Elnahas W, Metwally IH, Bonna K, Youssef M, AbdAllah S, Bonna M, Ali Faried M, Atef Tira M, Hamdy O
Breast Dis 2022;41(1):421-426. doi: 10.3233/BD-210074. PMID: 36565097
Li J, Li P, Li J, Yang H, Liu G, Shen P, Jiang G
Genet Test Mol Biomarkers 2022 Sep;26(9):422-429. doi: 10.1089/gtmb.2021.0304. PMID: 36166741
Mustață L, Gică N, Botezatu R, Chirculescu R, Gică C, Peltecu G, Panaitescu AM
Medicina (Kaunas) 2021 Dec 26;58(1) doi: 10.3390/medicina58010036. PMID: 35056344Free PMC Article
Durak MG, Karaman I, Canda T, Balci P, Harmancioğlu O
Turk Patoloji Derg 2011;27(3):254-6. doi: 10.5146/tjpath.2011.01084. PMID: 21935877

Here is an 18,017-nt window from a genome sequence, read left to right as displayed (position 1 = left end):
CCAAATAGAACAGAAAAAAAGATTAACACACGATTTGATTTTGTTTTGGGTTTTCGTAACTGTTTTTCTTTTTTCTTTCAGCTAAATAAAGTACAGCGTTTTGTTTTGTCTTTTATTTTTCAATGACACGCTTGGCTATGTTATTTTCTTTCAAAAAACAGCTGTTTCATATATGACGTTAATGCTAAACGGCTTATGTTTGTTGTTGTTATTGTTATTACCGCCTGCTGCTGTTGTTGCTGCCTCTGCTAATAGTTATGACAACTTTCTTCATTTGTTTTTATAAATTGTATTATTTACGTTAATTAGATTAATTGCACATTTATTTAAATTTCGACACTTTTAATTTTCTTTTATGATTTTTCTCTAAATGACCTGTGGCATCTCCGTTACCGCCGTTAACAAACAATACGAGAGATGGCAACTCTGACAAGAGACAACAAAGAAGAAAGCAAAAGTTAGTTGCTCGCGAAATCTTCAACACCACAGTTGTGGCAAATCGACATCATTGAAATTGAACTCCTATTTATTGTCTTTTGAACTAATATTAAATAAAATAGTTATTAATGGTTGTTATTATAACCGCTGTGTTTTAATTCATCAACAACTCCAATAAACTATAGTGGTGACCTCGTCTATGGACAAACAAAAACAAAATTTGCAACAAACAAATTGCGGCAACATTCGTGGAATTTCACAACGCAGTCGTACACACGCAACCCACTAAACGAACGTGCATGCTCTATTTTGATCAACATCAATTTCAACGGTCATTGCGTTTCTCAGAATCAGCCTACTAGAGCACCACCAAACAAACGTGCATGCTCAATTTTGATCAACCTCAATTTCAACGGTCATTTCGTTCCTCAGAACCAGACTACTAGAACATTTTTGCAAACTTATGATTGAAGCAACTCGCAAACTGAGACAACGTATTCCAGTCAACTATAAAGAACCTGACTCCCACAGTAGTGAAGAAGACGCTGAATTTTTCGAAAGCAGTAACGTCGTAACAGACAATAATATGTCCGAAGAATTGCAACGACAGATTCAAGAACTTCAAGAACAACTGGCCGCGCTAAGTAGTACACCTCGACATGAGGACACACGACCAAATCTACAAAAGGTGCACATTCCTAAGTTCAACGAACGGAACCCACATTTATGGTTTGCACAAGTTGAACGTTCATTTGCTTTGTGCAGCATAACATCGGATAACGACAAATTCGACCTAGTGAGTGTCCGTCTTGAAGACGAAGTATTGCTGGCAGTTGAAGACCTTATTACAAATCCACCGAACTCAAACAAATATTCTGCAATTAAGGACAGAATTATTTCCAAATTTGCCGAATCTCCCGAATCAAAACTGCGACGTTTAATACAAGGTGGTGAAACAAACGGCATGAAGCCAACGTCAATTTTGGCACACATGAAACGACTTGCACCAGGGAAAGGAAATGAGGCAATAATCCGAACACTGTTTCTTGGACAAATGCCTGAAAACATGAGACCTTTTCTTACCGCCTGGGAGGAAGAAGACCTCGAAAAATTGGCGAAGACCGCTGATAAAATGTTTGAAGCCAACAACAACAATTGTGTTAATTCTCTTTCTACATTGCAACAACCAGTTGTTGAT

Alle KM, Moss J, Venegas RJ, Khalkhali I, Klein SR
Br J Surg 1996 Jul;83(7):992-3. doi: 10.1002/bjs.1800830735. PMID: 8813797

Clinical prediction guides

Elnahas W, Metwally IH, Bonna K, Youssef M, AbdAllah S, Bonna M, Ali Faried M, Atef Tira M, Hamdy O
Breast Dis 2022;41(1):421-426. doi: 10.3233/BD-210074. PMID: 36565097
Li J, Li P, Li J, Yang H, Liu G, Shen P, Jiang G
Genet Test Mol Biomarkers 2022 Sep;26(9):422-429. doi: 10.1089/gtmb.2021.0304. PMID: 36166741
Chen K, Wang X, Li D, Luo W, Xue C, Kong Y
J Healthc Eng 2022;2022:3642799. Epub 2022 Mar 8 doi: 10.1155/2022/3642799. PMID: 35299679Free PMC Article
Huang IC, Li PC, Ding DC
Medicine (Baltimore) 2018 May;97(20):e10765. doi: 10.1097/MD.0000000000010765. PMID: 29768365Free PMC Article
Durak MG, Karaman I, Canda T, Balci P, Harmancioğlu O
Turk Patoloji Derg 2011;27(3):254-6. doi: 10.5146/tjpath.2011.01084. PMID: 21935877